Operation Safe Driver Posts 2012 Results

The Commercial Vehicle Safety Alliance (CVSA), a North-American not-for-profit organization established to promote commercial motor vehicle safety and awareness, has been conducting a yearly campaign called “Operation Safe Driver”  throughout the United States, Canada and Mexico since 2006. Produced in partnership with the Federal Motor Carrier Safety Administration (FMCSA), the Safe Driver campaign is held over a 7-day period, usually in October, during which state, local and provincial law enforcement agencies encourage educational sessions on safe driving around large commercial vehicles and sharing the road.  These sessions are critical because the statistics show that the majority of fatal crashes that involve large commercial vehicles and passenger cars are caused by the car driver. During Operation Safe Driver, inspection stops across each country are set up to evaluate driver performance and vehicle safety for both passenger and commercial vehicles.

Nearly 35,000 commercial and passenger vehicle drivers were pulled over by 2,918 enforcement personnel at 1,245 locations during the October 2012 campaign. The newly released results show that speeding was again the most common warning and citation given to passenger and commercial drivers. However, in 2012, the incidents of speeding by passenger vehicle drivers (up 10%) were significantly higher than those of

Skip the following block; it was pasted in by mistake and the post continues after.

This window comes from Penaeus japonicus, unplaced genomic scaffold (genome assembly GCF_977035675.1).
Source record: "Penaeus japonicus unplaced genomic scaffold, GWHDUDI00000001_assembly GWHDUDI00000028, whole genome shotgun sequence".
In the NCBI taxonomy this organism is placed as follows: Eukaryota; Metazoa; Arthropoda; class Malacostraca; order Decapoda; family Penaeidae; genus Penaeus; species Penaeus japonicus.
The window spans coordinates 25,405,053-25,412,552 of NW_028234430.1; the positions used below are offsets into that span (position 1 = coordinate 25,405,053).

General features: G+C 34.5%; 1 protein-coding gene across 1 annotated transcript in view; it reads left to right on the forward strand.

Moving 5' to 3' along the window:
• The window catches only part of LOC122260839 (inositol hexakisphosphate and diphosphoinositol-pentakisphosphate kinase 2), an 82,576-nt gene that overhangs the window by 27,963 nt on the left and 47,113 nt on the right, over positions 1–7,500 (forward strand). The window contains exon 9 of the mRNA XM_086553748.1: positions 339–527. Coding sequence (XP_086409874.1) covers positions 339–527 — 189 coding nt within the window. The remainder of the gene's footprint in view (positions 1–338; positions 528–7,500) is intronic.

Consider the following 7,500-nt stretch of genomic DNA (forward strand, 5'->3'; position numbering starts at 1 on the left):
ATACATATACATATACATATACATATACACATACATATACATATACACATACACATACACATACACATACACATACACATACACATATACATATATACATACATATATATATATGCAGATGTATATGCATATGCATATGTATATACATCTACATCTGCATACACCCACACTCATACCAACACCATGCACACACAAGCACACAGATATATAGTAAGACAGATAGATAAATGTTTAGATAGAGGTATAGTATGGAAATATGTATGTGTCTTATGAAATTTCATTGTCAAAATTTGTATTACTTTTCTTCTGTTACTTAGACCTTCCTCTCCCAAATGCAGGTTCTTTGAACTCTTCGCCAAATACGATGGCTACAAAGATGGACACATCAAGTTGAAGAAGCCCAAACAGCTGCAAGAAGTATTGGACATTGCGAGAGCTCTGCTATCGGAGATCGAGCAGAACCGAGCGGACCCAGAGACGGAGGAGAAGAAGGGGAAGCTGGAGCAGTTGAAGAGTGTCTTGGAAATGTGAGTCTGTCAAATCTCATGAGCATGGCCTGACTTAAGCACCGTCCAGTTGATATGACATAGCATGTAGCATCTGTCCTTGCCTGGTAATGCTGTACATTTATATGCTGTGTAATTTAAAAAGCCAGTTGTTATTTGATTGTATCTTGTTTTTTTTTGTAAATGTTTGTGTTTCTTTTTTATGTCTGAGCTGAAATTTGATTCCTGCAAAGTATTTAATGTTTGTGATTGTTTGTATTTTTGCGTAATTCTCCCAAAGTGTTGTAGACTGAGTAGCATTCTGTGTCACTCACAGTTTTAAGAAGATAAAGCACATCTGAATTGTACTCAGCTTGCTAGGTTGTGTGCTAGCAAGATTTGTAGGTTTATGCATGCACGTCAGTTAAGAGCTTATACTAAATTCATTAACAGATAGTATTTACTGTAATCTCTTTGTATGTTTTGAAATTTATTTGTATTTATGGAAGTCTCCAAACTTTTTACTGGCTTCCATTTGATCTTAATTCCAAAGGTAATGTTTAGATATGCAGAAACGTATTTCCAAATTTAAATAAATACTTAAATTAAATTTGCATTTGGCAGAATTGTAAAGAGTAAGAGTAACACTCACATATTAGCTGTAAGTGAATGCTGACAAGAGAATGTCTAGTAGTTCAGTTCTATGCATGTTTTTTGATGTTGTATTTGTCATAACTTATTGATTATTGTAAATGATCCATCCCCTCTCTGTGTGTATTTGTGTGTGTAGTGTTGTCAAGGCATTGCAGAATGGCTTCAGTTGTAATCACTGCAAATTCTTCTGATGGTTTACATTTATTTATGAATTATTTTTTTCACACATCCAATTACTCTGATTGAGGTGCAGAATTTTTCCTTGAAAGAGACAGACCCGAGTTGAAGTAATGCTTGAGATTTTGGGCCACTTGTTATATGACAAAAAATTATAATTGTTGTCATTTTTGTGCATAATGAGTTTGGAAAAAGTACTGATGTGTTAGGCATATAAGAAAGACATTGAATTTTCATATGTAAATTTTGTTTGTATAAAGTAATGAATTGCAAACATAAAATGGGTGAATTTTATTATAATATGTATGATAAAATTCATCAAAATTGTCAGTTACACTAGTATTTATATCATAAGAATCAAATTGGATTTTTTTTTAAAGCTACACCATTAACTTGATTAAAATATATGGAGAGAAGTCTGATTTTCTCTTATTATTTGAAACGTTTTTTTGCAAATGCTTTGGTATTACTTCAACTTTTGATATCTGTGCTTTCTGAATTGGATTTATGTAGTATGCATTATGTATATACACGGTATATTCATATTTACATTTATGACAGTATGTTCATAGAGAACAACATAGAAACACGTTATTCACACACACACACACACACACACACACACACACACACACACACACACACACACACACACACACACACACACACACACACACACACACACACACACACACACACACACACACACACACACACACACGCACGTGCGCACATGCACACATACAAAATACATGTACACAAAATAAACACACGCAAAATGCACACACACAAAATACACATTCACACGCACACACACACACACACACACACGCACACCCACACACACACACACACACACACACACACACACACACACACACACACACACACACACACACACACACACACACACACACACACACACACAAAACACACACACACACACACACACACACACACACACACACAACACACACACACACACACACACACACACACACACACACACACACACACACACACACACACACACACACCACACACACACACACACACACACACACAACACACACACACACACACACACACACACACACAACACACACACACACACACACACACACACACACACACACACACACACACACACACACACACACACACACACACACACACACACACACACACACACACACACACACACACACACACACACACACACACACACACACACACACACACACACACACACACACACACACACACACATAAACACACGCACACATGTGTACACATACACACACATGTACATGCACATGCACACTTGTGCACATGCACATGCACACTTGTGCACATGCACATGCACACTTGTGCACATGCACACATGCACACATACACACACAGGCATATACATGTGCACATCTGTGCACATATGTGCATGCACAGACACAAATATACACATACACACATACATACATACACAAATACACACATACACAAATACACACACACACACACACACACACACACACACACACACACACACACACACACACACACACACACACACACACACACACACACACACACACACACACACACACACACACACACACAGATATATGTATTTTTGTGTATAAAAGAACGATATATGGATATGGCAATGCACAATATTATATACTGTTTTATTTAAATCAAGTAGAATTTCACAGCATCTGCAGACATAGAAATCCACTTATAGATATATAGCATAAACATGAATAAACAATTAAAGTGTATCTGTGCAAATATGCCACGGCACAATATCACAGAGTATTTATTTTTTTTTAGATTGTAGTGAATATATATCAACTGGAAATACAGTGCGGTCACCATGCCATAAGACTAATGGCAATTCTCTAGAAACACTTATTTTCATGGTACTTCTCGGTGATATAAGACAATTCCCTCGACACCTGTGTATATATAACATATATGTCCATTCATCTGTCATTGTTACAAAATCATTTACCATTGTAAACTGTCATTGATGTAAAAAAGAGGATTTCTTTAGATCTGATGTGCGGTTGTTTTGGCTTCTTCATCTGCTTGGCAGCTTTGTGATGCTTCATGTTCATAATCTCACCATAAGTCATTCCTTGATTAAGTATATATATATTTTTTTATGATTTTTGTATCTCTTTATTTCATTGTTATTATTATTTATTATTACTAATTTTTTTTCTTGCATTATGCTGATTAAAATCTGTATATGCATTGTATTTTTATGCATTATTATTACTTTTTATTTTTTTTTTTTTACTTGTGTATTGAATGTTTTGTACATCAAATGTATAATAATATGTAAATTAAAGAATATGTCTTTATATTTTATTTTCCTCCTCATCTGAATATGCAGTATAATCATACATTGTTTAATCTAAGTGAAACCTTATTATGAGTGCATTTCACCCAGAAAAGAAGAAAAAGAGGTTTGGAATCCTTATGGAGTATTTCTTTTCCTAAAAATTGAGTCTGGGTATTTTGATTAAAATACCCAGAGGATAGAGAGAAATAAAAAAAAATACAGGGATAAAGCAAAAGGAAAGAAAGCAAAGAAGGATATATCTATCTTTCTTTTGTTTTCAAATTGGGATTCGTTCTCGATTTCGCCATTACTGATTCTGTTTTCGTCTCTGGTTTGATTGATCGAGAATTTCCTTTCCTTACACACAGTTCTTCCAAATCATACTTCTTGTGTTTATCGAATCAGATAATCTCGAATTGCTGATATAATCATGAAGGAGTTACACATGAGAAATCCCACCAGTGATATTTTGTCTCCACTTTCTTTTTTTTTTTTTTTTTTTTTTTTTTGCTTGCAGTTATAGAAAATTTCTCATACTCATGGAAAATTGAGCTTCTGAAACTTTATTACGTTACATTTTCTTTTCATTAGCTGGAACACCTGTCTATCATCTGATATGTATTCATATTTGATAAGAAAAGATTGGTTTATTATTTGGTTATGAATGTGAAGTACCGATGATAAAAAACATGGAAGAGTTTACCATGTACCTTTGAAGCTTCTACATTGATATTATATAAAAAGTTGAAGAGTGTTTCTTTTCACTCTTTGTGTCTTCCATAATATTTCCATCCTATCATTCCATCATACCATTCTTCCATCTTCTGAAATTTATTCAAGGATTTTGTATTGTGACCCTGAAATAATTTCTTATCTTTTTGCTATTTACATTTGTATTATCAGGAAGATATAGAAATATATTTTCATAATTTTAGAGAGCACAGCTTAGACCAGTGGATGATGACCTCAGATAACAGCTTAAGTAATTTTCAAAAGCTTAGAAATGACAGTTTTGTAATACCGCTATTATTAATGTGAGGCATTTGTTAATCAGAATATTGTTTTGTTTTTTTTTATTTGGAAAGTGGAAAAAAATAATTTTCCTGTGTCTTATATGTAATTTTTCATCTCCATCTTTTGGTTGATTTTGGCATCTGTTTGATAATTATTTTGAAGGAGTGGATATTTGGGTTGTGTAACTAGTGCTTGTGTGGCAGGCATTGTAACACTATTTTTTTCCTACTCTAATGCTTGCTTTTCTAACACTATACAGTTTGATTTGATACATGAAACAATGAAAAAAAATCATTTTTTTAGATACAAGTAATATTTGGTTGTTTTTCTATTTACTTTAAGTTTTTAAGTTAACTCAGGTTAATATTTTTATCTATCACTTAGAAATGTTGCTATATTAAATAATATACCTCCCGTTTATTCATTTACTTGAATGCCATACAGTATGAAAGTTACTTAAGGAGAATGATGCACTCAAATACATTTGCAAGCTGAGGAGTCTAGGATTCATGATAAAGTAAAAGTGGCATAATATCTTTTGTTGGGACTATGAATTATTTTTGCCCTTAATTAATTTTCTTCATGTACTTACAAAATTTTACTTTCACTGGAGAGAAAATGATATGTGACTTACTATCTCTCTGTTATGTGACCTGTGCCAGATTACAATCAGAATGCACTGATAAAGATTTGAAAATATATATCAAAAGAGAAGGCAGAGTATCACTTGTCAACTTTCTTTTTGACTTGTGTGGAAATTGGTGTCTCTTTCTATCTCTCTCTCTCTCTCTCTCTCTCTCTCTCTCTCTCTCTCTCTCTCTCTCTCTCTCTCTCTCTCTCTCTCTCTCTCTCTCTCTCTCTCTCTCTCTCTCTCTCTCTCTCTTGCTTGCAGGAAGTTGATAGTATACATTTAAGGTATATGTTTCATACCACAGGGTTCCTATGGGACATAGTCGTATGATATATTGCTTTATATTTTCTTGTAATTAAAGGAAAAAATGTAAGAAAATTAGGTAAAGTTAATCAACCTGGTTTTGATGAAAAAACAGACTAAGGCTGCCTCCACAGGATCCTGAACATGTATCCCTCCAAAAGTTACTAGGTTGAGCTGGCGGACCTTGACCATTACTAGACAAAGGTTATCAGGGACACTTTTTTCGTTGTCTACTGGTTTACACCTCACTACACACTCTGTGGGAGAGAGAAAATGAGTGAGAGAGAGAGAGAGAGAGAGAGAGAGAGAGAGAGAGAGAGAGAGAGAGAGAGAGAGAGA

commercial drivers (up 2.8%). Of the total number of violations cited, 70.1% were for speeding. Of all speeding citations issued, 19.6% were given to commercial drivers and 50.5% were for passenger car drivers. It is unsettling that speeding continues to be a common behavior for all drivers, and CVSA is doubling its efforts to raise awareness of the dangers of increased speed, especially around large commercial motor vehicles.

The failure to use a safety belt was the second most common offense. Of the total number of warnings issued, failure to buckle up amounted to 3.6% given to commercial drivers and 1.8% issued to passenger vehicle drivers. Of the total number of citations
issued, 9.9% went to commercial drivers and 8.3% went to passenger car drivers. These figures represent an increase in the lack of seat belt use over the 2011 results, and a reversal of a trend for increased use of safety belts over the last several years.

The third most common offense was for failure to obey traffic control devices; 3.6% citations were issued to commercial drivers and 1.9% to passenger vehicle drivers. These statistics were virtually unchanged over 2011.

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